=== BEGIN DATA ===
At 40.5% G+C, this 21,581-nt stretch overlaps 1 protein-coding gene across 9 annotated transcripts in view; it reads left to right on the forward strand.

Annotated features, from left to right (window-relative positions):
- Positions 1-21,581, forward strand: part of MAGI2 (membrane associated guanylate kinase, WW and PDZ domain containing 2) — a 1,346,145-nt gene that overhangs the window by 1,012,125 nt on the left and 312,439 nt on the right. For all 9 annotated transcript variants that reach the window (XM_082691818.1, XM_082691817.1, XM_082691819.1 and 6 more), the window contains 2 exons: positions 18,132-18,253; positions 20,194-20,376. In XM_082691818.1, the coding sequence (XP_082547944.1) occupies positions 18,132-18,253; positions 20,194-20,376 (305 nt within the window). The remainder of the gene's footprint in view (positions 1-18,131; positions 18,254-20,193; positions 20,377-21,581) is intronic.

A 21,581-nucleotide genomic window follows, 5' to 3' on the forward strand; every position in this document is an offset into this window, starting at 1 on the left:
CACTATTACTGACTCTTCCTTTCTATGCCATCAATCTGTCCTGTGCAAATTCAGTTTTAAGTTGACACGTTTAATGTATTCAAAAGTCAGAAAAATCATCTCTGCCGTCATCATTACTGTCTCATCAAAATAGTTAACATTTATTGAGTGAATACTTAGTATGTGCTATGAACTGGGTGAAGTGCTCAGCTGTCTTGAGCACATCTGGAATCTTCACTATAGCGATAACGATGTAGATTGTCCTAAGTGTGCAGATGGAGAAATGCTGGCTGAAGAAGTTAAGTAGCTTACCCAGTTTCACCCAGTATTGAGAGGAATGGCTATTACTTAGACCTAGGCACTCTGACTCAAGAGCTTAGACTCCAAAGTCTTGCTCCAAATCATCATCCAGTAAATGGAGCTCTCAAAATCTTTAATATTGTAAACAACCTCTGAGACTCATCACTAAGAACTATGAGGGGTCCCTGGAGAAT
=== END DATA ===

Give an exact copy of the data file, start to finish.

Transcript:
At 40.5% G+C, this 21,581-nt stretch overlaps 1 protein-coding gene across 9 annotated transcripts in view; it reads left to right on the forward strand.

Annotated features, from left to right (window-relative positions):
- Positions 1-21,581, forward strand: part of MAGI2 (membrane associated guanylate kinase, WW and PDZ domain containing 2) — a 1,346,145-nt gene that overhangs the window by 1,012,125 nt on the left and 312,439 nt on the right. For all 9 annotated transcript variants that reach the window (XM_082691818.1, XM_082691817.1, XM_082691819.1 and 6 more), the window contains 2 exons: positions 18,132-18,253; positions 20,194-20,376. In XM_082691818.1, the coding sequence (XP_082547944.1) occupies positions 18,132-18,253; positions 20,194-20,376 (305 nt within the window). The remainder of the gene's footprint in view (positions 1-18,131; positions 18,254-20,193; positions 20,377-21,581) is intronic.

A 21,581-nucleotide genomic window follows, 5' to 3' on the forward strand; every position in this document is an offset into this window, starting at 1 on the left:
CACTATTACTGACTCTTCCTTTCTATGCCATCAATCTGTCCTGTGCAAATTCAGTTTTAAGTTGACACGTTTAATGTATTCAAAAGTCAGAAAAATCATCTCTGCCGTCATCATTACTGTCTCATCAAAATAGTTAACATTTATTGAGTGAATACTTAGTATGTGCTATGAACTGGGTGAAGTGCTCAGCTGTCTTGAGCACATCTGGAATCTTCACTATAGCGATAACGATGTAGATTGTCCTAAGTGTGCAGATGGAGAAATGCTGGCTGAAGAAGTTAAGTAGCTTACCCAGTTTCACCCAGTATTGAGAGGAATGGCTATTACTTAGACCTAGGCACTCTGACTCAAGAGCTTAGACTCCAAAGTCTTGCTCCAAATCATCATCCAGTAAATGGAGCTCTCAAAATCTTTAATATTGTAAACAACCTCTGAGACTCATCACTAAGAACTATGAGGGGTCCCTGGAGAAT